I was recently asked to condense my thinking as to why we should embrace agile thinking into five points. Hopefully, these will prove useful to you no matter where you’re practising.
If the client comes first, then let’s put them first. Working on site with clients is one of the most amazing experiences. It feels good to watch your advice get put into action and hear how it plays out in the commercial decision making process. Working in the same place can inform and improve your advice. Which brings us to the next question: who is best placed to decide when you should work on the client’s site, or next to a colleague. The bad news for you is: this question is impossible to answer. The good news is: you get better at getting it right as your career progresses. In my view as a Chief People Officer, I think that, earlier in your career, you should expect to spend more time back at base camp with colleagues learning your craft and building your internal networks. As you advance with experience, you should branch out and spend increasing amounts of time client side. At Partner level, this becomes a fine balancing act of spending time with clients and bringing others on. The golden thread throughout your career is that you should always be part of the conversation as to where you’re best spending your time – whether you’re a trainee or a Partner.
If we trust our people, let’s set them free. If you need to travel to London to see a client, you can work on the way. We’ll do our bit to make sure that you can connect and use all your systems as appropriate in doing so. If you occasionally need to work from home and it helps you deliver client or project work, then so be it.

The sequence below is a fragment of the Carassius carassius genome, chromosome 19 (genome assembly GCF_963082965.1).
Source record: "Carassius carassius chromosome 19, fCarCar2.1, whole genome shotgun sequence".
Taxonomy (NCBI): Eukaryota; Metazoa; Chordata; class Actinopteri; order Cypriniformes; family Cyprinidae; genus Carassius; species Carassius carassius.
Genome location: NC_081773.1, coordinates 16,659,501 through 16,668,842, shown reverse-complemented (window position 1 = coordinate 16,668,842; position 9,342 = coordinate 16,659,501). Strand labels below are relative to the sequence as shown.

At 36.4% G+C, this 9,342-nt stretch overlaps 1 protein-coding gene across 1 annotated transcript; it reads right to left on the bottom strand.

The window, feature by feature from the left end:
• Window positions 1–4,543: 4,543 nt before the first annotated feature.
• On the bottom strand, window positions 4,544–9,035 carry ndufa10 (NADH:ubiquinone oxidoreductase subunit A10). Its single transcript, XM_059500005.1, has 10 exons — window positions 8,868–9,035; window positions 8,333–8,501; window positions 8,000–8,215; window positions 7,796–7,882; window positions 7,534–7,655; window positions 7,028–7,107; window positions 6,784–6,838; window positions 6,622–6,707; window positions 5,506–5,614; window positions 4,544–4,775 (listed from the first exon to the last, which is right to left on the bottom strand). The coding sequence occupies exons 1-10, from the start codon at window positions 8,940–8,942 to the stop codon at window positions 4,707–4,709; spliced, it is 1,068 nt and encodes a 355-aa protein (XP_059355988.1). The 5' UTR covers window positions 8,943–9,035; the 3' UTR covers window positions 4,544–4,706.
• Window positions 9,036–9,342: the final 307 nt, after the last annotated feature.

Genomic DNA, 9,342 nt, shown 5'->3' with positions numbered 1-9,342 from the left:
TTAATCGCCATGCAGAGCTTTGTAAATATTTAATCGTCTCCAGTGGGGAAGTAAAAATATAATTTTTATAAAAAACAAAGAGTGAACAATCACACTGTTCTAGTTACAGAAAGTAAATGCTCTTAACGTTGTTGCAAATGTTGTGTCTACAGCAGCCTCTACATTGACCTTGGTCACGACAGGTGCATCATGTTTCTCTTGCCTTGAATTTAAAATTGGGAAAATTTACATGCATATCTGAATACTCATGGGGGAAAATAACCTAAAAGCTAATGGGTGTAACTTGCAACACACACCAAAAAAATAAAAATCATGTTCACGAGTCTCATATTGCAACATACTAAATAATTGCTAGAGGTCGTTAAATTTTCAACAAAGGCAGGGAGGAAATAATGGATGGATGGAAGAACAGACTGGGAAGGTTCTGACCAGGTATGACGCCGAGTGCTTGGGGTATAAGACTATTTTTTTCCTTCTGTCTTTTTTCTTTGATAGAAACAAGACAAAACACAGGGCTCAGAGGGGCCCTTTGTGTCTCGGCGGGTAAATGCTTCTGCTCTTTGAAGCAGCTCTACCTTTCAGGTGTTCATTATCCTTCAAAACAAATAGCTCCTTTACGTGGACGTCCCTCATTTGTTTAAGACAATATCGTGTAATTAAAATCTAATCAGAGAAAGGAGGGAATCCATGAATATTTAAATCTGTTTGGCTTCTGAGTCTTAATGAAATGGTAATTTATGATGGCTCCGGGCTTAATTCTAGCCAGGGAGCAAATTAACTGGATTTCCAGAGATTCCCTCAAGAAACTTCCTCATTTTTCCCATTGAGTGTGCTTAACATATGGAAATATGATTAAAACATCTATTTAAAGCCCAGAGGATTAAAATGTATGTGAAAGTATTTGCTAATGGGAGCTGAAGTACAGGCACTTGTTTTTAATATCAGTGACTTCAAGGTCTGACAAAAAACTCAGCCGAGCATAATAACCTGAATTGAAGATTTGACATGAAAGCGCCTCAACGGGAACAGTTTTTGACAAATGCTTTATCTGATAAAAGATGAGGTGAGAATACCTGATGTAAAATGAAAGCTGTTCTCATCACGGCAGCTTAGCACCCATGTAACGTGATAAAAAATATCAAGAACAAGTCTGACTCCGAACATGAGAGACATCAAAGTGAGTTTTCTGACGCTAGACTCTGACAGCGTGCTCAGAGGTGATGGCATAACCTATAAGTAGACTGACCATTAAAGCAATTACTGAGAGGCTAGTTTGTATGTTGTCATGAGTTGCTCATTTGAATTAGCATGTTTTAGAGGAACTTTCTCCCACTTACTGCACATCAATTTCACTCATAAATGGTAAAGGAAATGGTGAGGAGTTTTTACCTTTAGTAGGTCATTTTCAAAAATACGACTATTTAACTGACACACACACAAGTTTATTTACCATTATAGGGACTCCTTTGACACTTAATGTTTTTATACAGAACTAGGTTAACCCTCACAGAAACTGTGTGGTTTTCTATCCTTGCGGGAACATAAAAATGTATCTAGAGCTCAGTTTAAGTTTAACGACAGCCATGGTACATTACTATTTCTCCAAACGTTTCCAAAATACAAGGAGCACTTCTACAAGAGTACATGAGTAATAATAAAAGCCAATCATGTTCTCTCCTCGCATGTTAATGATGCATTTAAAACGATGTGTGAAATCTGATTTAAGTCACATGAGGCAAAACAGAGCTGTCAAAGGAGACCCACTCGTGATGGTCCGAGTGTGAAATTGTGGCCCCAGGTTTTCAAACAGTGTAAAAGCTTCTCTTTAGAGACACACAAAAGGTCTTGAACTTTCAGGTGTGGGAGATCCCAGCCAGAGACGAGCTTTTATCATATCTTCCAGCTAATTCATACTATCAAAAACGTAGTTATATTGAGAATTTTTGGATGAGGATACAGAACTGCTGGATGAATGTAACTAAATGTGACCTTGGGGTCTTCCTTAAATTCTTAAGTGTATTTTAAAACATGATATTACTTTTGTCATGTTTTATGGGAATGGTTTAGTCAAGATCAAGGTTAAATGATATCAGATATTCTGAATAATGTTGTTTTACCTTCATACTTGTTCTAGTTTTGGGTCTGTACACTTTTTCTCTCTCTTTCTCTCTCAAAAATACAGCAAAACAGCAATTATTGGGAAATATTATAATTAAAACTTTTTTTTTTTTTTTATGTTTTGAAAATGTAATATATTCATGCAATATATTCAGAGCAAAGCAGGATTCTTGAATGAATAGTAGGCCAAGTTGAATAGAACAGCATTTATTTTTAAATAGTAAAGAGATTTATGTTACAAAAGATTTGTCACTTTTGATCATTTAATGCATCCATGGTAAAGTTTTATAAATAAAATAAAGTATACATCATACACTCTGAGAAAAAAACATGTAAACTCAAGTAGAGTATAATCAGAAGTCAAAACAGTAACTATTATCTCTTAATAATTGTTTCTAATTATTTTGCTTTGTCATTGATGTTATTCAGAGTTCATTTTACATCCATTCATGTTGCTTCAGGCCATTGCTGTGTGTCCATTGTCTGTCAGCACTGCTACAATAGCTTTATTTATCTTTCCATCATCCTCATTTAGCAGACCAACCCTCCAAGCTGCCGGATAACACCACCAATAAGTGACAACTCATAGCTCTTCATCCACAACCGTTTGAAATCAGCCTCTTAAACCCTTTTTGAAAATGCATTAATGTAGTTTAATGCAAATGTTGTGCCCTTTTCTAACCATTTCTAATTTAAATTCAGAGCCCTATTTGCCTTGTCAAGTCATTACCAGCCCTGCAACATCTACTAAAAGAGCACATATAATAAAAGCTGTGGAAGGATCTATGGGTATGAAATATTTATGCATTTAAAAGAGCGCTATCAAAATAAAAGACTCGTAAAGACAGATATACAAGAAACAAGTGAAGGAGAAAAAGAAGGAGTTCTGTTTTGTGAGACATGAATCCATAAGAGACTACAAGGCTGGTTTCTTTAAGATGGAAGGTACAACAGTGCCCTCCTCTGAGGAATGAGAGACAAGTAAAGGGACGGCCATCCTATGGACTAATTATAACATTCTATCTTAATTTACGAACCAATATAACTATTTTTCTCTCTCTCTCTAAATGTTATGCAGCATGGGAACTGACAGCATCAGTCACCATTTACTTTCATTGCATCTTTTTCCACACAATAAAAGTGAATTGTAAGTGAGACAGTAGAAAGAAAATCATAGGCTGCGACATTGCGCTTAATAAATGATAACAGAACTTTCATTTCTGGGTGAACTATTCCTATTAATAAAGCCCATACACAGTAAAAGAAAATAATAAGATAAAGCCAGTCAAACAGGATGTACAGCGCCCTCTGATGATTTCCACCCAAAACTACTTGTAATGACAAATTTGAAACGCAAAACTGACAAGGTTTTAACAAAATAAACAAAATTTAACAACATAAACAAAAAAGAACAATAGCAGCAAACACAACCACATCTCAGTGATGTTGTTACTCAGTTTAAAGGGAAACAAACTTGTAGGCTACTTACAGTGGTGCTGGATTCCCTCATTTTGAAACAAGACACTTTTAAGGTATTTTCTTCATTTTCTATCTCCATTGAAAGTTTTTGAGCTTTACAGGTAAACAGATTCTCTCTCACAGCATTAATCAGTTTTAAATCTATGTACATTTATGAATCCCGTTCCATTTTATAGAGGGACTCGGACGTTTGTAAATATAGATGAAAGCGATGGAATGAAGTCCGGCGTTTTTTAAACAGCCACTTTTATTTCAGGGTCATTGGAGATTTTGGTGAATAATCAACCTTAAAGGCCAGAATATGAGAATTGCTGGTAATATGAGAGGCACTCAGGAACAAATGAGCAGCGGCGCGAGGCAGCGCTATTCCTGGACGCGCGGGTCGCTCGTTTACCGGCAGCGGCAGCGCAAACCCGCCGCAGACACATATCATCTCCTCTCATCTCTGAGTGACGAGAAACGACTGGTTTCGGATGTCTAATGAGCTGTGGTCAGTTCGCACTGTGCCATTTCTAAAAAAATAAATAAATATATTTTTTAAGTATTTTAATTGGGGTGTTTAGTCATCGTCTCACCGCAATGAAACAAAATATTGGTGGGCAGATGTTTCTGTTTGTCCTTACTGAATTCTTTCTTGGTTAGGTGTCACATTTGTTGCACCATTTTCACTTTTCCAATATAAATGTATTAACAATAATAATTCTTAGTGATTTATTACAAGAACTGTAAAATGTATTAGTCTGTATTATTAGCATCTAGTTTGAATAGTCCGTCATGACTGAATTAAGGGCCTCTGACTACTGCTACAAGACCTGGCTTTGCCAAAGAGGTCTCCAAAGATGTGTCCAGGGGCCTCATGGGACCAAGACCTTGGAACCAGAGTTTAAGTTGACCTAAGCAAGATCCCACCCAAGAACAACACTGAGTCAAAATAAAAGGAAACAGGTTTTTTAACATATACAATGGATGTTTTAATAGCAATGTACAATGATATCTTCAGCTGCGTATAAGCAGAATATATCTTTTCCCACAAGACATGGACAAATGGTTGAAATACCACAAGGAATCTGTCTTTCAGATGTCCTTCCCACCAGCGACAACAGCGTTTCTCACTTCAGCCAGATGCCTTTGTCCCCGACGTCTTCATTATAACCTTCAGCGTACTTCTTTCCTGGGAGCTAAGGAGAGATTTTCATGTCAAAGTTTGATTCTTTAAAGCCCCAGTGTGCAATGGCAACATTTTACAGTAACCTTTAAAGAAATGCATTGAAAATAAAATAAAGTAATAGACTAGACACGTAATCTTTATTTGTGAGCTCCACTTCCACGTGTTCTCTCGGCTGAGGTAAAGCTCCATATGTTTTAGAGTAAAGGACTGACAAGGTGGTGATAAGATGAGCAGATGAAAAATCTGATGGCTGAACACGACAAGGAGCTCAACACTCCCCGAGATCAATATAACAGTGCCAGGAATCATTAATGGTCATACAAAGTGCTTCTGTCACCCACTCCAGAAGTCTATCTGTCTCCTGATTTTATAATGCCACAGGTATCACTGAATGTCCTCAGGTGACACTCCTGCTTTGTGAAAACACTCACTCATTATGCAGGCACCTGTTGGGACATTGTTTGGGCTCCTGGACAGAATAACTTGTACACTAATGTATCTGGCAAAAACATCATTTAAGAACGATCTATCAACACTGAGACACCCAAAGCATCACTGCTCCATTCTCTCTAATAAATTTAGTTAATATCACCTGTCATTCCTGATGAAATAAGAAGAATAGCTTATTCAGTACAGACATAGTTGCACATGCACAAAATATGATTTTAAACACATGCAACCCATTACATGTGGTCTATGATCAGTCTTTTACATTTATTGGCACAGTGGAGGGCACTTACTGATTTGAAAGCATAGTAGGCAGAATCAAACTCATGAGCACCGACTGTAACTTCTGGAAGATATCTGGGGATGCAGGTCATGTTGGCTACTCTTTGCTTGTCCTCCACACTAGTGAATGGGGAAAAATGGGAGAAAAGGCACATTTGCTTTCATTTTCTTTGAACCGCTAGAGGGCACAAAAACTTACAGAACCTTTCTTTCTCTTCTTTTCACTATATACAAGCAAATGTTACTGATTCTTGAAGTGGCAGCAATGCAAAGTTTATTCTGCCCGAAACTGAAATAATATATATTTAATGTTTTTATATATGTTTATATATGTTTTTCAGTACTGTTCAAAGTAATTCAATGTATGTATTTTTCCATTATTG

If you’re clear about where you are and what you’re doing, it works. There’s no rules at Burges Salmon as to how to make this work, but there are loads of ways in which you can make it work, including being well organised (having the right files with you and diarising what you’re doing when), ensuring your domestic IT equipment can support you and that you have secure access to relevant documents, that you can retain the appropriate level of confidentiality needed to conduct business, and that you actively communicate your whereabouts to your team. For some people, it’s as simple as putting a sign on your office door saying ‘I’m working out of the office, contact me on XXX’.
If you treat it as a normal working day, it works. There’s no getting away from the fact that the needs of clients and colleagues must continue to be met. If you’re agile working, no-one should need to provide any additional cover for you. If you start out allowing for that fact, then it’ll work out just fine.
Don’t confuse agile working with flexible working. The two are distinct. Agile is for temporary, one-off situations, flexible is a formally arranged policy which fits around your life on an ongoing basis. You may explore a long term option to work flexibly by starting out with agile working, but one key to its success is its informal nature.
Our approach has been warmly received internally because it entrusts our people to make the right decisions. I hope that this helps you make the right choices for you.
Robert Halton, Chief People Officer at independent UK law firm Burges Salmon LLP